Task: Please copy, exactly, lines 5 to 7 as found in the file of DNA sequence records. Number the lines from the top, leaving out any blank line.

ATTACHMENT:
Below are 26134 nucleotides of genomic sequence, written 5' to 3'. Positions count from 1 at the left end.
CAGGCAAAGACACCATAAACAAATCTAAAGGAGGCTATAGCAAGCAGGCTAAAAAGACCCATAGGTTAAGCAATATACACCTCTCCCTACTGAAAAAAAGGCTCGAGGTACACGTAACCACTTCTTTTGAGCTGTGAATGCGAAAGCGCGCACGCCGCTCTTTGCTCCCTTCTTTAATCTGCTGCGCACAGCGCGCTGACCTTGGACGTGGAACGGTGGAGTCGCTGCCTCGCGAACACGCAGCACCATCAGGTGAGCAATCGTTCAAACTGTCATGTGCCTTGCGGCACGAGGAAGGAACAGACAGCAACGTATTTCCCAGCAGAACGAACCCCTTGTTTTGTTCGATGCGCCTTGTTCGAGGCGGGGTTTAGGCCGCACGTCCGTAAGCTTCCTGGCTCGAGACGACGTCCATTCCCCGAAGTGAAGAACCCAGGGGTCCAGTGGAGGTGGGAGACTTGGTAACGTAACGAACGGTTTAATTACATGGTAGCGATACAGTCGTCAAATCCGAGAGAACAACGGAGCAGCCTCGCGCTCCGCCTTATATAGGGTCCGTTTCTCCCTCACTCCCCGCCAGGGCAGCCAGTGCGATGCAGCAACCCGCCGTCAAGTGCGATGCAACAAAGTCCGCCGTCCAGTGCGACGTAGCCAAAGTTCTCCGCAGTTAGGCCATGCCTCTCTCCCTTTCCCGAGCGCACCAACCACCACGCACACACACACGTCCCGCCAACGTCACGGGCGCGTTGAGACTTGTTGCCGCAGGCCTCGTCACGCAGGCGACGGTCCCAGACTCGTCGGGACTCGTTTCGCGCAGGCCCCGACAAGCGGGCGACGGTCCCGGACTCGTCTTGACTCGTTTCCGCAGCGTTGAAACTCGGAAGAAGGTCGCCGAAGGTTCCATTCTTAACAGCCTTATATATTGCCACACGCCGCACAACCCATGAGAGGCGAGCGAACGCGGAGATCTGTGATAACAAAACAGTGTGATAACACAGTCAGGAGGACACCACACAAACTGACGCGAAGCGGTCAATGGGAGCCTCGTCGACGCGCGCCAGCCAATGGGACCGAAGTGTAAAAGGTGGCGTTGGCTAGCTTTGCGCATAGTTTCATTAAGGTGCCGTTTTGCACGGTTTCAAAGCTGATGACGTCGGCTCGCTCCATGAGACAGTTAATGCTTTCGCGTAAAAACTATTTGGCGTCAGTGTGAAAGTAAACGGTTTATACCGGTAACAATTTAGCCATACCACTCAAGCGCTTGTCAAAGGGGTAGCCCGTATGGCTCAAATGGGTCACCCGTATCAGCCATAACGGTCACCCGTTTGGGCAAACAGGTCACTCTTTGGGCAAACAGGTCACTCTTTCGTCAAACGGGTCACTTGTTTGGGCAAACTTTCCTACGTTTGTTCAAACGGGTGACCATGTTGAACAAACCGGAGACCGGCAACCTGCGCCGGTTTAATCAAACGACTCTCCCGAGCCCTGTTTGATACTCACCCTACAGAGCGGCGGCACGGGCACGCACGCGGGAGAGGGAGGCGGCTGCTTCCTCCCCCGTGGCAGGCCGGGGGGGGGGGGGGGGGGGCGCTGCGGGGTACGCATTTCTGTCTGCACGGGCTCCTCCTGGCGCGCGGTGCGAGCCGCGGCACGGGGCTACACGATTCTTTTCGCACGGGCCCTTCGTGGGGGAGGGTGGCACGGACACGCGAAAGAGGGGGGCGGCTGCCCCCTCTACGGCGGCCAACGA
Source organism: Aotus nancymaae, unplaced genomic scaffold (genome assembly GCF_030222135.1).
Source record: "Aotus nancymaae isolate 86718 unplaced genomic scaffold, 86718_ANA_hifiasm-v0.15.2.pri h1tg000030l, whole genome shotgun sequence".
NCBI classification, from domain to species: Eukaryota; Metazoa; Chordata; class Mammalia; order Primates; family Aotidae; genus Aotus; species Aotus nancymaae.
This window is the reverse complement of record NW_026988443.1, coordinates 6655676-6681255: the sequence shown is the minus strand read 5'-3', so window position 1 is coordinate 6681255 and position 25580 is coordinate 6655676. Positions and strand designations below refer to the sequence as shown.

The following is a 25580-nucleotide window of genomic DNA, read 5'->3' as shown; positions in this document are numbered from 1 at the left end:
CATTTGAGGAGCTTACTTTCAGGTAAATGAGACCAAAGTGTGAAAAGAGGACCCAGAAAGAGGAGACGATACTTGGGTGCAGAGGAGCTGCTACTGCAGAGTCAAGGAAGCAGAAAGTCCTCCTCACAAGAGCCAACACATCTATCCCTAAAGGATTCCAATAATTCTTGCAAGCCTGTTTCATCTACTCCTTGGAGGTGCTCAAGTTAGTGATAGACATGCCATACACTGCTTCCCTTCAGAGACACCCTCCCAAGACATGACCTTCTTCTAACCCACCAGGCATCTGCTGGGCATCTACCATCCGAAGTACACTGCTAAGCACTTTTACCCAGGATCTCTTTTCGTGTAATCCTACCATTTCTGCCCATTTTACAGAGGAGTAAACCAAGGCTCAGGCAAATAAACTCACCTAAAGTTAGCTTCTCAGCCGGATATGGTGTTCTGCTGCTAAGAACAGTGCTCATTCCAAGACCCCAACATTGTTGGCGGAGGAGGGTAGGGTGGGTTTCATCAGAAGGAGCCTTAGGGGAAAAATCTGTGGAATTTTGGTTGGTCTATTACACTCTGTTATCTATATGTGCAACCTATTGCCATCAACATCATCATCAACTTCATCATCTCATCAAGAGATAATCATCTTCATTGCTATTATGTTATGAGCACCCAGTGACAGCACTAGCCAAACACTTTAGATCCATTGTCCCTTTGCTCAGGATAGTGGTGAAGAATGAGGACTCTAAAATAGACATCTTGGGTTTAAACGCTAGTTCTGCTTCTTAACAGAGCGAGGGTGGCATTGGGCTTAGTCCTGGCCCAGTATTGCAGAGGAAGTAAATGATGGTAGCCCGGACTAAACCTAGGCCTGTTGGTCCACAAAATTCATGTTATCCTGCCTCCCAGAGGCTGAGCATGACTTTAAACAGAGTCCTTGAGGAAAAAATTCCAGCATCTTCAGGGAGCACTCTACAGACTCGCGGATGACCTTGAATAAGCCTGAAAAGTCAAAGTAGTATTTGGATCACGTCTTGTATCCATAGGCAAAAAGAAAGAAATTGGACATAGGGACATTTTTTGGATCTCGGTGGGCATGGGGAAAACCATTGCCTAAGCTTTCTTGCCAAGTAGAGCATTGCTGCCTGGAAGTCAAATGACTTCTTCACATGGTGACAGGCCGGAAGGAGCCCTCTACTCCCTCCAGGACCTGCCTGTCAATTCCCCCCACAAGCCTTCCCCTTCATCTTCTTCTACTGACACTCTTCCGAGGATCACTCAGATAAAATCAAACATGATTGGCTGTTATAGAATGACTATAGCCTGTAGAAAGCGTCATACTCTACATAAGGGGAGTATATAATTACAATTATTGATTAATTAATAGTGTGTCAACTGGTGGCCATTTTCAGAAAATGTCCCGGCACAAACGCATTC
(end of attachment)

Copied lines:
NCBI classification, from domain to species: Eukaryota; Metazoa; Chordata; class Mammalia; order Primates; family Aotidae; genus Aotus; species Aotus nancymaae.
This window is the reverse complement of record NW_026988443.1, coordinates 6655676-6681255: the sequence shown is the minus strand read 5'-3', so window position 1 is coordinate 6681255 and position 25580 is coordinate 6655676. Positions and strand designations below refer to the sequence as shown.

The following is a 25580-nucleotide window of genomic DNA, read 5'->3' as shown; positions in this document are numbered from 1 at the left end: